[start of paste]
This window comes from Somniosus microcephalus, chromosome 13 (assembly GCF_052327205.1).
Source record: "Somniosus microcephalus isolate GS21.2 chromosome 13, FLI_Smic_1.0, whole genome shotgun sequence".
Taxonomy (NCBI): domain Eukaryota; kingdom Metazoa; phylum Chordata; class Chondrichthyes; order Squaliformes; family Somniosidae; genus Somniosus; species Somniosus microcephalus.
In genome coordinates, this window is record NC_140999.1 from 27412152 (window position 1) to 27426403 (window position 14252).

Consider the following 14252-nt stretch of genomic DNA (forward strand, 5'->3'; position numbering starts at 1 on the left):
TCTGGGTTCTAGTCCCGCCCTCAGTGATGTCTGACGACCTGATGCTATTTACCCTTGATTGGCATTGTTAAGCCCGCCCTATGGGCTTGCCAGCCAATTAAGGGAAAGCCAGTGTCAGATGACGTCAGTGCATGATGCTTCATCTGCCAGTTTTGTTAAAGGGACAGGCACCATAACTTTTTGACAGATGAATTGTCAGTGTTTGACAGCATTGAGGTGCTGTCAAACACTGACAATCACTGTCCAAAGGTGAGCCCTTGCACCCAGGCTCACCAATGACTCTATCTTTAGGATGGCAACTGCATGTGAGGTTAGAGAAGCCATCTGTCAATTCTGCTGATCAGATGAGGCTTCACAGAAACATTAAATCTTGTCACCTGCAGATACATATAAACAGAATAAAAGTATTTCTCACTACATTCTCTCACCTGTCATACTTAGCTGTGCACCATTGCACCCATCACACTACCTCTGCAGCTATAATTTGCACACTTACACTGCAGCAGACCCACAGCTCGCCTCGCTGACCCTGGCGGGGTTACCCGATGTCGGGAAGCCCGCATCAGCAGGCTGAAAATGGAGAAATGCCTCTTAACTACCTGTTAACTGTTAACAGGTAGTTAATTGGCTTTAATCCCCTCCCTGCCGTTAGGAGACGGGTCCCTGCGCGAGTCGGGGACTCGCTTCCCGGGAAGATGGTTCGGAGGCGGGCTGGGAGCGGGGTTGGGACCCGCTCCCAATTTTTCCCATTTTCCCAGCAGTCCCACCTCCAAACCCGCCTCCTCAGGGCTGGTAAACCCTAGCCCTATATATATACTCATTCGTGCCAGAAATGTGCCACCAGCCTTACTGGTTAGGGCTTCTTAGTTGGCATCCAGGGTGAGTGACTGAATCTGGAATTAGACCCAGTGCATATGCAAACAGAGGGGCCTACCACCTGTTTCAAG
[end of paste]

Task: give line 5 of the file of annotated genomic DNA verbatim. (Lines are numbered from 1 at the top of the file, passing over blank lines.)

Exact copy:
Consider the following 14252-nt stretch of genomic DNA (forward strand, 5'->3'; position numbering starts at 1 on the left):